Car batteries can be taken to transfer stations at no fee, or you can donate them locally to the Rotary Club of Ballan to aid its fundraising efforts. Simply drop off your car battery at the True Value hardware store or at First National Real Estate, both on Inglis Street, Ballan.
Unwanted electrical and electronic items (e-waste) create the single biggest waste stream of developed societies. Anything with a battery or cord that is no longer wanted or needed can become an environmental problem.
Be in the know! E-waste is banned from landfill in Victoria, and it doesn't belong in any of your kerbside bins. Instead, drop off your e-waste items for free at Council's transfer stations. You can also drop off mobile phones, small batteries, light globes and printer cartridges at the sorting station at the Lerderderg Library in Main Street, Bacchus Marsh. E-waste is then collected and processed by specialist recyclers, ensuring fewer virgin materials are used in our gadgets, mobiles, computers and TVs into the future.
Other ways to do your bit for the environment
The waste hierarchy teaches us all to rethink and reduce our consumer habits, rather than using resources that are often in limited supply. As consumers, we have the power to make sustainable choices about our purchases every day.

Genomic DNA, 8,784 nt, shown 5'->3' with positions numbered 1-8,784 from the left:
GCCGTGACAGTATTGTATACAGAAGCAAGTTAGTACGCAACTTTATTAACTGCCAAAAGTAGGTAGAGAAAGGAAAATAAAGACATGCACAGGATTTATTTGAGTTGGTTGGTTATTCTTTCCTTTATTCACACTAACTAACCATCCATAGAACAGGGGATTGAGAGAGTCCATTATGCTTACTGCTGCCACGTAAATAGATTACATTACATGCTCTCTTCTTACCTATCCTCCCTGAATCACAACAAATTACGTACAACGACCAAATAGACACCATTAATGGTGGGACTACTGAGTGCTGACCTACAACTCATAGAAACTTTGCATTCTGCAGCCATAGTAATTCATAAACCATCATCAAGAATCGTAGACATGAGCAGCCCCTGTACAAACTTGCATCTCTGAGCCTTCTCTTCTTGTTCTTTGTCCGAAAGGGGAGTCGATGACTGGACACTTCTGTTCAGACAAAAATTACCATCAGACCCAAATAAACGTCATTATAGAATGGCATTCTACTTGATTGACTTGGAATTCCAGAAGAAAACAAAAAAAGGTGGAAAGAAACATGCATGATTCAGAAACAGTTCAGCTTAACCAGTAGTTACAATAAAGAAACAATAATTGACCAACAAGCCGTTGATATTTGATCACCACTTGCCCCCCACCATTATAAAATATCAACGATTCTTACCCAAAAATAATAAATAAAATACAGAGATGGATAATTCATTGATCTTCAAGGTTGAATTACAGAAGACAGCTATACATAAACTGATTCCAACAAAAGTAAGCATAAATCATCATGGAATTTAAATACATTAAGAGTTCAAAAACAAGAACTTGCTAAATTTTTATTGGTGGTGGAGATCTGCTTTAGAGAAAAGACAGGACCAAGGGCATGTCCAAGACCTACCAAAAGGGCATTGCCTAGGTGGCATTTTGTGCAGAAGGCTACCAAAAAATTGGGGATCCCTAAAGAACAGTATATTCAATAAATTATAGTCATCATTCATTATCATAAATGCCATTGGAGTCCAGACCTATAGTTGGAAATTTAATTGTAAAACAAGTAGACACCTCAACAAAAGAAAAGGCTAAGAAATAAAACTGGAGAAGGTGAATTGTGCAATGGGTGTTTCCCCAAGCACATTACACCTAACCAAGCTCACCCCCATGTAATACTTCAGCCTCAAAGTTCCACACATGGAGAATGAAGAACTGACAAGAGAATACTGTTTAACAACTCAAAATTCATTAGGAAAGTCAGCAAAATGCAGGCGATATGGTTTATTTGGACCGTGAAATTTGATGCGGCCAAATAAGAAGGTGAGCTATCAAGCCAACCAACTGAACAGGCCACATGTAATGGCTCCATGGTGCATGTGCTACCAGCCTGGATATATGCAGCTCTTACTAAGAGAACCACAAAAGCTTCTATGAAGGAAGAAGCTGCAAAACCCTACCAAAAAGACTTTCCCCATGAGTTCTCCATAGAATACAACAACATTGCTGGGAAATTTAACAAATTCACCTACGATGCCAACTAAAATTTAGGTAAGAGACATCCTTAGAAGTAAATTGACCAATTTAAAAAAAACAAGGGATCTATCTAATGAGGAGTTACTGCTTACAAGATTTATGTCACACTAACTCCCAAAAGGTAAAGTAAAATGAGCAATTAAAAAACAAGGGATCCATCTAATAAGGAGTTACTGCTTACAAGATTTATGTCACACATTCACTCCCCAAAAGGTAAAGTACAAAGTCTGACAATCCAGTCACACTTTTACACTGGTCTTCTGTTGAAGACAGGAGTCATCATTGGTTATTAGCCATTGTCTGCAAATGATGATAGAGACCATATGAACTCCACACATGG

Reusable 'keep' cups
Most single-use coffee cups are not recyclable through kerbside collections. On the other hand, a reusable "keep" cup lasts for years and often gets you a cafe discount too!
Are you a new parent? Have you considered cloth nappies? Whether you're just starting the journey or are an old hand, the maths is staggering, with around 2500 disposable nappies being used in the first year alone. That's a lot of space taken up in your garbage bin and therefore a lot of landfill waste! Check out the Bacchus Marsh Cloth Nappy Library. It offers information, a trial lending service and a supportive ear: http://www.mooraboolmeg.org.au/Home/cloth-nappy-library
Buy, Swap, Sell
Got something you no longer want or need, but that is good enough to "go round" again for someone else to make use of? Connect with your local community through your local paper or online buy-swap-sell, garage sales (remember you can participate in the national, annual Garage Sale Trail independently of Councils and at any time of year) and charities including food banks.
Buying or being given something preloved is budget-friendly and saves materials, water, energy and carbon miles needed to create, transport and new items. Plus, you might just chance upon that one-of-a-kind treasure, so show your op shops some love! You can also pick up the excellent "Op Shop Adventures" free guide, packed with tips and location info, from the Visitor Information Centre or read it onscreen.
The statewide ban on lightweight plastic bags applies to all stores across Victoria, so be sure to BYO reusable bags whenever you go shopping. Boomerang Bags is a home-grown enterprise now with over 800 groups around the world, sewing cloth bags to reduce reliance on plastic. They have expanded their products beyond reusable bags, and you can find the range online.